Buying SaaS? Here’s how to avoid a bad contract

From cloud-based core banking engines to insurance underwriting technology, SaaS has become an integral part of financial services.

But as the number of solutions has increased, so too has the risk and complexity of SaaS contracts, and this presents a whole series of potential challenges for busy CEOs and founders who, understandably, want to focus their energies on the growth of their business.

If you are dealing with a contract for foundational SaaS (ie. a strategic SaaS contract which goes to the foundation of your business), then getting it wrong can be costly at best and terminal at worst, hitting you financially and reputationally.

Take, for example, payment company Square’s two-hour outage earlier this year. The incident prompted anger among customers who took to social media to vent their fury. And that’s without the regulator’s intervention or legal action from customers. Again, when US bank Capital One moved to a SaaS solution, a hacker managed to extract the data of 100 million customers before posting it to a public GitHub page. The bank was fined $80 million not because of the hack, but because the SaaS contract failed to properly address information security. The bank’s total loss will probably exceed $300 million, thanks to various court actions.


Key steps to achieving a good SaaS contract

So, if you are a CEO or founder what should you do?

The first thing to understand is that the dynamics – and risk profile – of a SaaS contract are radically different to those of old-school onprem contracts. If you fall out with your onprem software provider then, provided your software licence is still in place, you can carry on using the software. You won’t get maintenance and support, but you can usually manage for a year or two. But if you fall out with your SaaS provider, that’s it: no more functionality. Also, crucially, if you fall out with your onprem software provider, you will still have all of your data on your systems. But if you fall out with your SaaS provider, all of your data is sitting on their servers, not yours.

The next important thing to do is understand your negotiating power. As a buyer, you have lots of it: lots of it that is, until you tell the supplier that they are the preferred provider. Then your negotiating power goes from 100 to about 20. So, before you commit make sure that your preferred supplier has committed to (ie. the price they are offering include) the terms that are key for you.

What are the key terms? Well, these vary from contract to contract, but here are some important ones to think about.

Am I locked in to the contract?  How easily can I walk away and take my data with me?

Am I being provided with a service that’s market standard or better, or am I being fobbed off? You need to look at uptimes (and how they are defined), system response times, and also time to fix problems (graded by severity, P1, P2 etc).

Does the supplier have skin in the game? Does the contract have service credits or similar that allow me to beat the supplier over the head, or is my only recourse the nuclear option of termination?

Does the supplier have the right to suspend the service? This should be a real red light for a buyer because it allows the supplier to inflict the maximum damage on a business by suspending the service, but without the penalty of losing client fees (which is what would happen if the supplier terminated in the normal way).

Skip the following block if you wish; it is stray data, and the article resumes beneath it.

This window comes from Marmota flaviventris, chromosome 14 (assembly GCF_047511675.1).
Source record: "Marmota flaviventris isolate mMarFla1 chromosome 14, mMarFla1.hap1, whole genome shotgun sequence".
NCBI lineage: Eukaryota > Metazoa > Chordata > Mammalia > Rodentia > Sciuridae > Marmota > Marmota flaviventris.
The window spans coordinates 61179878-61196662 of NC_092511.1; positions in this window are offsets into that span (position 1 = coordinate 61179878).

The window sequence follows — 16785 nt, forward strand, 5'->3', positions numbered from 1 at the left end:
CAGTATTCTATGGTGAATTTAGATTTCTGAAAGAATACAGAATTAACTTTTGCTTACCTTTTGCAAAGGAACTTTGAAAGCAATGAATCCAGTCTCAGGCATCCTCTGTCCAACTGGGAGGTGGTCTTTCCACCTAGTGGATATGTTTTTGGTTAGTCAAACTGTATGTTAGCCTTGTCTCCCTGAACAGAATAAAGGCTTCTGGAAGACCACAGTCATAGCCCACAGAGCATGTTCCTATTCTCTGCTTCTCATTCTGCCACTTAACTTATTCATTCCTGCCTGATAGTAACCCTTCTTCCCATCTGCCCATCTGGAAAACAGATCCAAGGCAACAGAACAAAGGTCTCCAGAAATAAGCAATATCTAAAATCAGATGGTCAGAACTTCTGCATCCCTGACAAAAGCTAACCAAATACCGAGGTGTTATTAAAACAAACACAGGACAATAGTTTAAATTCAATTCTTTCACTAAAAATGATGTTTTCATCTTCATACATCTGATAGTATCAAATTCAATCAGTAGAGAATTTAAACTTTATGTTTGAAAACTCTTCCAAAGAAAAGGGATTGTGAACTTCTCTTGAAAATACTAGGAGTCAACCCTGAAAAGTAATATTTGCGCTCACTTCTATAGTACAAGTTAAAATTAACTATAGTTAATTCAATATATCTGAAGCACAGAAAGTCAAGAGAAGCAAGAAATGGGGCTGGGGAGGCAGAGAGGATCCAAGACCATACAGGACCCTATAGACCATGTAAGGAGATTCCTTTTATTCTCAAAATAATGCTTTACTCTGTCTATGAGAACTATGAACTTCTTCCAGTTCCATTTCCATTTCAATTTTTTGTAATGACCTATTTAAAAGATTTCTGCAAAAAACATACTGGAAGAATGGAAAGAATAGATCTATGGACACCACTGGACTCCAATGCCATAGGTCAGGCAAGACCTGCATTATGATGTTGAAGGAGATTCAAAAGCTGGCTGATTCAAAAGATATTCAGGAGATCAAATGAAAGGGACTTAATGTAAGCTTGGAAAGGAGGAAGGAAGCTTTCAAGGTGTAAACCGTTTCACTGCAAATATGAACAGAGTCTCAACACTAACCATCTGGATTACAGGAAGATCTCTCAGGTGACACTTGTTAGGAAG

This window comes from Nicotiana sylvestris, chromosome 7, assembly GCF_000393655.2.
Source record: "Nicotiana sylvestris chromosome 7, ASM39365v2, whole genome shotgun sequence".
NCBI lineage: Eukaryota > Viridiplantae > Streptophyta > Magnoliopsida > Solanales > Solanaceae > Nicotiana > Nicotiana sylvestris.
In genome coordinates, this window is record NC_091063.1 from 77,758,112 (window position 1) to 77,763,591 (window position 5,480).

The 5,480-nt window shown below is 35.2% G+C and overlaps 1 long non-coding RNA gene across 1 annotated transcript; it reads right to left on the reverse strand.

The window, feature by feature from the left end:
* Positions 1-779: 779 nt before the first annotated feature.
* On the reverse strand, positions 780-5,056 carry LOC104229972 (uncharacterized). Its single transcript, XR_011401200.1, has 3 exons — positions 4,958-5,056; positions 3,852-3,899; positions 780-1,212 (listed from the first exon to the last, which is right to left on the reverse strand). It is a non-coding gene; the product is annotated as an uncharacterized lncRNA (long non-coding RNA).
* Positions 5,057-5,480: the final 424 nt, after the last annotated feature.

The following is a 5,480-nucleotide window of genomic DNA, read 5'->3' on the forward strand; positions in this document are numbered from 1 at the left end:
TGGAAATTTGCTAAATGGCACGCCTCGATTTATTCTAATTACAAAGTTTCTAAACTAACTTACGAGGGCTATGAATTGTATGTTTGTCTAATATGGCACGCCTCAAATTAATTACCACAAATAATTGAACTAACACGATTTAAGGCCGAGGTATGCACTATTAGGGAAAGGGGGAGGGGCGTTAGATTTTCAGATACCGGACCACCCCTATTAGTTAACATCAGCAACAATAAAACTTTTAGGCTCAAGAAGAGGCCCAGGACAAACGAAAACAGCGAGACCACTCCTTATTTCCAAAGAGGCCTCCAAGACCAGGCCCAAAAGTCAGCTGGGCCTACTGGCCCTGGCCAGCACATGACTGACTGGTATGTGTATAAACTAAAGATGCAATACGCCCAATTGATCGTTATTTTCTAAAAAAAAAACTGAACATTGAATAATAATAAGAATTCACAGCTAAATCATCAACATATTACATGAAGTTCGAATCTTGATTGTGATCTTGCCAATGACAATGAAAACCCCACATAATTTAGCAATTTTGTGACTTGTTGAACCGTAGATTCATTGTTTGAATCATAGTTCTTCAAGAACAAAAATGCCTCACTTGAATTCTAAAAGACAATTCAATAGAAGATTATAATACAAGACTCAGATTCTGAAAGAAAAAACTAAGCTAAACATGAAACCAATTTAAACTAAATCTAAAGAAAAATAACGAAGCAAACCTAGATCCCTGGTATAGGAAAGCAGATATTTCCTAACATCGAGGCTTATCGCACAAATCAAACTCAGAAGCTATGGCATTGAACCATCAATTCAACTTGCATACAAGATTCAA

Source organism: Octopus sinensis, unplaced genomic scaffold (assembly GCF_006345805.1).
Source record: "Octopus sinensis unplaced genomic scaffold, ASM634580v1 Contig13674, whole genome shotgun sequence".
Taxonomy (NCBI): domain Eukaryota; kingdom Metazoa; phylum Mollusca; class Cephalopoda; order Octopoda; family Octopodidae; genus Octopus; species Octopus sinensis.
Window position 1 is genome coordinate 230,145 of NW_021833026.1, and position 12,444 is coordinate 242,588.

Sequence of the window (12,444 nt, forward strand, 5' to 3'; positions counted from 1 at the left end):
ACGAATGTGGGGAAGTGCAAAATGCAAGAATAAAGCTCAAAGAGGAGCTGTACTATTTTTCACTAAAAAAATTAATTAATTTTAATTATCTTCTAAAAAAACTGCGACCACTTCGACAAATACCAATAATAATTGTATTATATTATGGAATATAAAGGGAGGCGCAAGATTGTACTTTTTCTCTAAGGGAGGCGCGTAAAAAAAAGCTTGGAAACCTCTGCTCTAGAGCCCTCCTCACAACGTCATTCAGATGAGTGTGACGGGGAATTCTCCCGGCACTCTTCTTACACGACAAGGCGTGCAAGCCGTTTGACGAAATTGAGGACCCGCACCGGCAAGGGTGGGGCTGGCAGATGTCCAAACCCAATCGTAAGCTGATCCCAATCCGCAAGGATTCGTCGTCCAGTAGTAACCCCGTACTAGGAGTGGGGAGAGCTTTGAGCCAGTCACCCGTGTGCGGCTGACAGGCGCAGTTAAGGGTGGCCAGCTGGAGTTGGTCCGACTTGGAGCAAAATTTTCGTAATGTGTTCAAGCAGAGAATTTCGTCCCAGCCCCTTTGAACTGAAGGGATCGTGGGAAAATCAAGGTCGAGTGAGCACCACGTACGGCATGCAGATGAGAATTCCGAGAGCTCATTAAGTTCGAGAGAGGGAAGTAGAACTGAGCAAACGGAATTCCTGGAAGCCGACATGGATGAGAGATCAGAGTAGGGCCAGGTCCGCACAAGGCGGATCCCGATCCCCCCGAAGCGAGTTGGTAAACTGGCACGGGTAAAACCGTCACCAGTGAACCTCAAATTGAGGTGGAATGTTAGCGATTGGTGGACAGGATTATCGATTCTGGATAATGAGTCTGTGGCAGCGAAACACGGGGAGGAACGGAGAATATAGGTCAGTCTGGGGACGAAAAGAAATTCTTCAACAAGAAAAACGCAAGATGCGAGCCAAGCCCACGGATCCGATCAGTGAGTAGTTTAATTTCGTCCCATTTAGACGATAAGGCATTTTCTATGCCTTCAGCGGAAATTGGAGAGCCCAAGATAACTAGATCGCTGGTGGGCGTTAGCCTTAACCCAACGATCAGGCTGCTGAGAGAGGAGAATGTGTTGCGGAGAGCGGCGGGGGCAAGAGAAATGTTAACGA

And if you are regulated?

And if you are regulated, it’s three times as hard.

The FCA (and other financial service regulators) are increasingly concerned about important functionality (and therefore risks) sitting outside the regulatory perimeter with SaaS companies that are not themselves regulated.

If you are a regulated company buying in a SaaS service that’s important to your business, then you can expect the FCA to pay extra attention to your contract. The FCA has always maintained that outsourcing is not abdication, and so you have to be able to demonstrate that you have retained operational control. If your contract does not demonstrate this (and most vendor contracts don’t), then you are already in breach of regulations before anything has gone wrong.

To make things even harder, since March this year the FCA’s new requirements on OpRes have started to come into effect. Regulated companies must now examine how disruptions in their systems can impact their clients. You need to identify and map the resources needed to deliver important business services, from people and processes to technology and facilities. You need to carry out scenario testing and you need to be able to demonstrate to the FCA, if asked, that you have a documented OpRes strategy in place that meets the new requirements.

OpRes is not specifically about SaaS, but your foundational SaaS contracts should reflect the OpRes requirements and your overall OpRes strategy.


The benefits of getting contracts right

But it’s not all doom and gloom. You can get the benefits of SaaS, without any of the contract downsides, if you know what you are doing (or know someone who does). If you’re about to procure foundational SaaS, you’ll want to ensure you employ a lawyer who works in the sector on a day-to-day basis and who can make sure you get the most bang for your buck.

If you want to learn more about negotiating a SaaS contract, follow me on LinkedIn for further content, advice and insights.

Does the supplier have the right to suspend the service? This should be a real red light for a buyer...